We have examined the available materials and have found no indication that by amendment of section 1717, the Legislature intended that the trial court shall determine one prevailing party in every case. By adding subdivision (b)(1) of section 1717, the Legislature was clearly seeking to delete the provision which had required a final judgment before a litigant could be judicially declared a prevailing party. (See Bank of Idaho v. Pine Avenue Associates, supra, 137 Cal.App.3d 5, 15–16, 186 Cal.Rptr. 695.) Since the Legislature undoubtedly intended to correct the final judgment problem, and there is no discernible intent to impose a mandatory duty to declare one prevailing party in cases where the victory and loss is evenly divided, we conclude the word “shall,” as used in this context, is mandatory only to the extent that it requires the court to make a “determination” as to the prevailing party.
Our conclusion is supported by another rule of statutory construction that words used in a statute should be read in light of their ordinary meaning with particular attention to the avoidance of absurd consequences. (In re Karpf (1970) 10 Cal.App.3d 355, 366, 88 Cal.Rptr. 895.)
Under subdivision (b)(1) of section 1717 the court must make a determination of the prevailing party upon a proper notice and motion. However, the use of the word “shall” in this context does not strip the court of its power to determine that neither party prevailed. Requiring a determination for one party or the other in every case would encourage absurd results for if the court determines that neither party actually prevailed it would be unreasonable to award attorney fees. The fact that neither party prevailed in a given case is a result of the very “determination” which subdivision (b)(1) of section 1717 commands the court to make. Having made its determination, the court has satisfied the legislative mandate.
B. Was there an abuse of discretion?
We turn now to consider whether the trial court's ruling that neither party prevailed constituted an abuse of discretion. As this court recently noted in Smith v. Kruger, supra, 150 Cal.App.3d 752, 198 Cal.Rptr. 174, the trial court “ ‘is given wide discretion in determining which party has prevailed on its cause(s) of action. Such a determination will not be disturbed on appeal absent a clear abuse of discretion.’ ” (Smith v. Krueger, supra, 150 Cal.App.3d at pp. 756–757, 198 Cal.Rptr. 174.) Also, “ ‘[e]nactment of section 1717 commands that equitable considerations must rise over formal ones. Building a reciprocal right to attorney fees into contracts, and prohibiting its waiver, the section reflects legislative intent that equitable considerations must prevail over both the bargaining power of the parties and the technical rules of contractual construction.’ ” (Bank of Idaho v. Pine Avenue Associates, supra, 137 Cal.App.3d at p. 17, 186 Cal.Rptr. 695.)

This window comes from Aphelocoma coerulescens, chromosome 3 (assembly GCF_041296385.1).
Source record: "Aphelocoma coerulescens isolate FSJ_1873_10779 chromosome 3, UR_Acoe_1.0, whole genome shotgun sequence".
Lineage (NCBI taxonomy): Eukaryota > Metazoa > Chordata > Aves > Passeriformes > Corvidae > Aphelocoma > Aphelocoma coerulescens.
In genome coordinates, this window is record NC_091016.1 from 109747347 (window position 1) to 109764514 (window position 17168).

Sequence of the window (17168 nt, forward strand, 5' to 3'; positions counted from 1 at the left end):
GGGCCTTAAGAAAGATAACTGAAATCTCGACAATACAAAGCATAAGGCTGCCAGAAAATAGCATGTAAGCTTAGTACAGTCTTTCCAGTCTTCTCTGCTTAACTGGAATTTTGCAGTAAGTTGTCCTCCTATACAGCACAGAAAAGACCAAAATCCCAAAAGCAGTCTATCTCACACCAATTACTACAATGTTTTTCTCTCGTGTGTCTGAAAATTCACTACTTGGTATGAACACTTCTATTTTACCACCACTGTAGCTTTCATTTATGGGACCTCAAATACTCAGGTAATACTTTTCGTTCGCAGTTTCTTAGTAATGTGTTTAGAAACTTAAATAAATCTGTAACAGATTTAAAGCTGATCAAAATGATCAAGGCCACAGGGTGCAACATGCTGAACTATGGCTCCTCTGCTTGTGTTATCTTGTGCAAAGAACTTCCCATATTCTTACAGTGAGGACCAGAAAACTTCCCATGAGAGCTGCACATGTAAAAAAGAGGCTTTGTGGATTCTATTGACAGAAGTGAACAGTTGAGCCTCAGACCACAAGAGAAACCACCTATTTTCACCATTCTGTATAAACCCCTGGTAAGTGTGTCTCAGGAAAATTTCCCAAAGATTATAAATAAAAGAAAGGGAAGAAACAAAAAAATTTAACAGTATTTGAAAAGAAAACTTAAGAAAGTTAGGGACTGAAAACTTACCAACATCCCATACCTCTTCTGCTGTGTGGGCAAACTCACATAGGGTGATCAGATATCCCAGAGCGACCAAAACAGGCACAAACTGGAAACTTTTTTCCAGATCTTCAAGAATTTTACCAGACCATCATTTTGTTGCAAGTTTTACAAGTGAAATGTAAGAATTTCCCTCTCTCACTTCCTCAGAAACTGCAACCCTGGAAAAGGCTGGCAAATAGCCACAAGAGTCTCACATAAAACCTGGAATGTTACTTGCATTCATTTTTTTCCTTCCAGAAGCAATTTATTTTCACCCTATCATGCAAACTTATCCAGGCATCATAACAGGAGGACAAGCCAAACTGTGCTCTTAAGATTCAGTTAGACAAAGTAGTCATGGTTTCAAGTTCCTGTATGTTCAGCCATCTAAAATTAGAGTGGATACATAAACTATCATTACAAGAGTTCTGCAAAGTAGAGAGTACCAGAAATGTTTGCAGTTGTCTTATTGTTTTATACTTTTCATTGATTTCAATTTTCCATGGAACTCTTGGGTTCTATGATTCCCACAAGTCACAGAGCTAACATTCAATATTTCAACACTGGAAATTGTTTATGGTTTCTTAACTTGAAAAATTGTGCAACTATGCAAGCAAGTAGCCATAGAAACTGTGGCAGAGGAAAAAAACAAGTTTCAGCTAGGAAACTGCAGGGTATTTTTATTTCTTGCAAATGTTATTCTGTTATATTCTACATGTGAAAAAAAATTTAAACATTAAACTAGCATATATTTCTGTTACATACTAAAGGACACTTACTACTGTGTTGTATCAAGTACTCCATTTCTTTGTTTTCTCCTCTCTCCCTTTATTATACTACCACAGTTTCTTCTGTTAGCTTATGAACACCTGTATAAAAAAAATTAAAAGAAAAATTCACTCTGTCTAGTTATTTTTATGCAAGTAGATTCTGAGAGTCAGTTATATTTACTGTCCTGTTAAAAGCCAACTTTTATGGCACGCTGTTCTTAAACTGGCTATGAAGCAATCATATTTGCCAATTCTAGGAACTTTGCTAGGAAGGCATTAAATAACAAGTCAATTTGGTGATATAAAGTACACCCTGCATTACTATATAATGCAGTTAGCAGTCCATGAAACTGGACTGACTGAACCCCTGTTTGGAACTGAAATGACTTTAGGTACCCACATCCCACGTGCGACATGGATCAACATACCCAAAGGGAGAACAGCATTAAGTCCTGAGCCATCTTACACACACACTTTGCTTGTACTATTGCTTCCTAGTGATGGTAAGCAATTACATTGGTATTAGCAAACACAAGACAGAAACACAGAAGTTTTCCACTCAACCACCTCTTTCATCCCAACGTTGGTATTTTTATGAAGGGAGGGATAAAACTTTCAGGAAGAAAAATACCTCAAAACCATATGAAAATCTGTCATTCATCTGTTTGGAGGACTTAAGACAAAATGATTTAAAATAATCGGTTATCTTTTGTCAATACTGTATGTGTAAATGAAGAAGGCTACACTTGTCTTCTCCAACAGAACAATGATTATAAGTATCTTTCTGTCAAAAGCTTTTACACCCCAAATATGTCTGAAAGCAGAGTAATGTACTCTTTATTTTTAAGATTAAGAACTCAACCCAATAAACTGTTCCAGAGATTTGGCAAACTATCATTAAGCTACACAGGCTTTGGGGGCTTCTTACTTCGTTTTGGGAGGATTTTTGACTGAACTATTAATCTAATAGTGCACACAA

The record of petitioner's declaratory relief action indicates that he filed suit to validate his option and establish a monthly rental during the extension period. Although the option was validated, petitioner was forced to pay a rental amount higher than he requested in his declaratory relief action and higher than previously offered. (Ante, at p. 553.) Since the judgment “must be considered good news and bad news as to each of the parties” (Kytasty v. Godwin, supra, 102 Cal.App.3d at p. 774, 162 Cal.Rptr. 556.), we conclude the trial court's exercise of discretion was reasonable.
C. Does an award of costs determine the prevailing party?
Although petitioner was not declared the prevailing party in his action for declaratory relief, he was awarded costs. On appeal, the trial court filed, at lessors' request, a written declaration which reads in pertinent part:
“[T]he court allowed costs on the declaratory relief action exclusive of attorney's fees, and in doing so, did not intend, by giving those costs, to include the attorney's fees․
“It was not the intention by awarding costs of suit to determine a prevailing party.
“It was not the court's understanding at that time that by awarding costs of suit, a determination of a prevailing party was made.”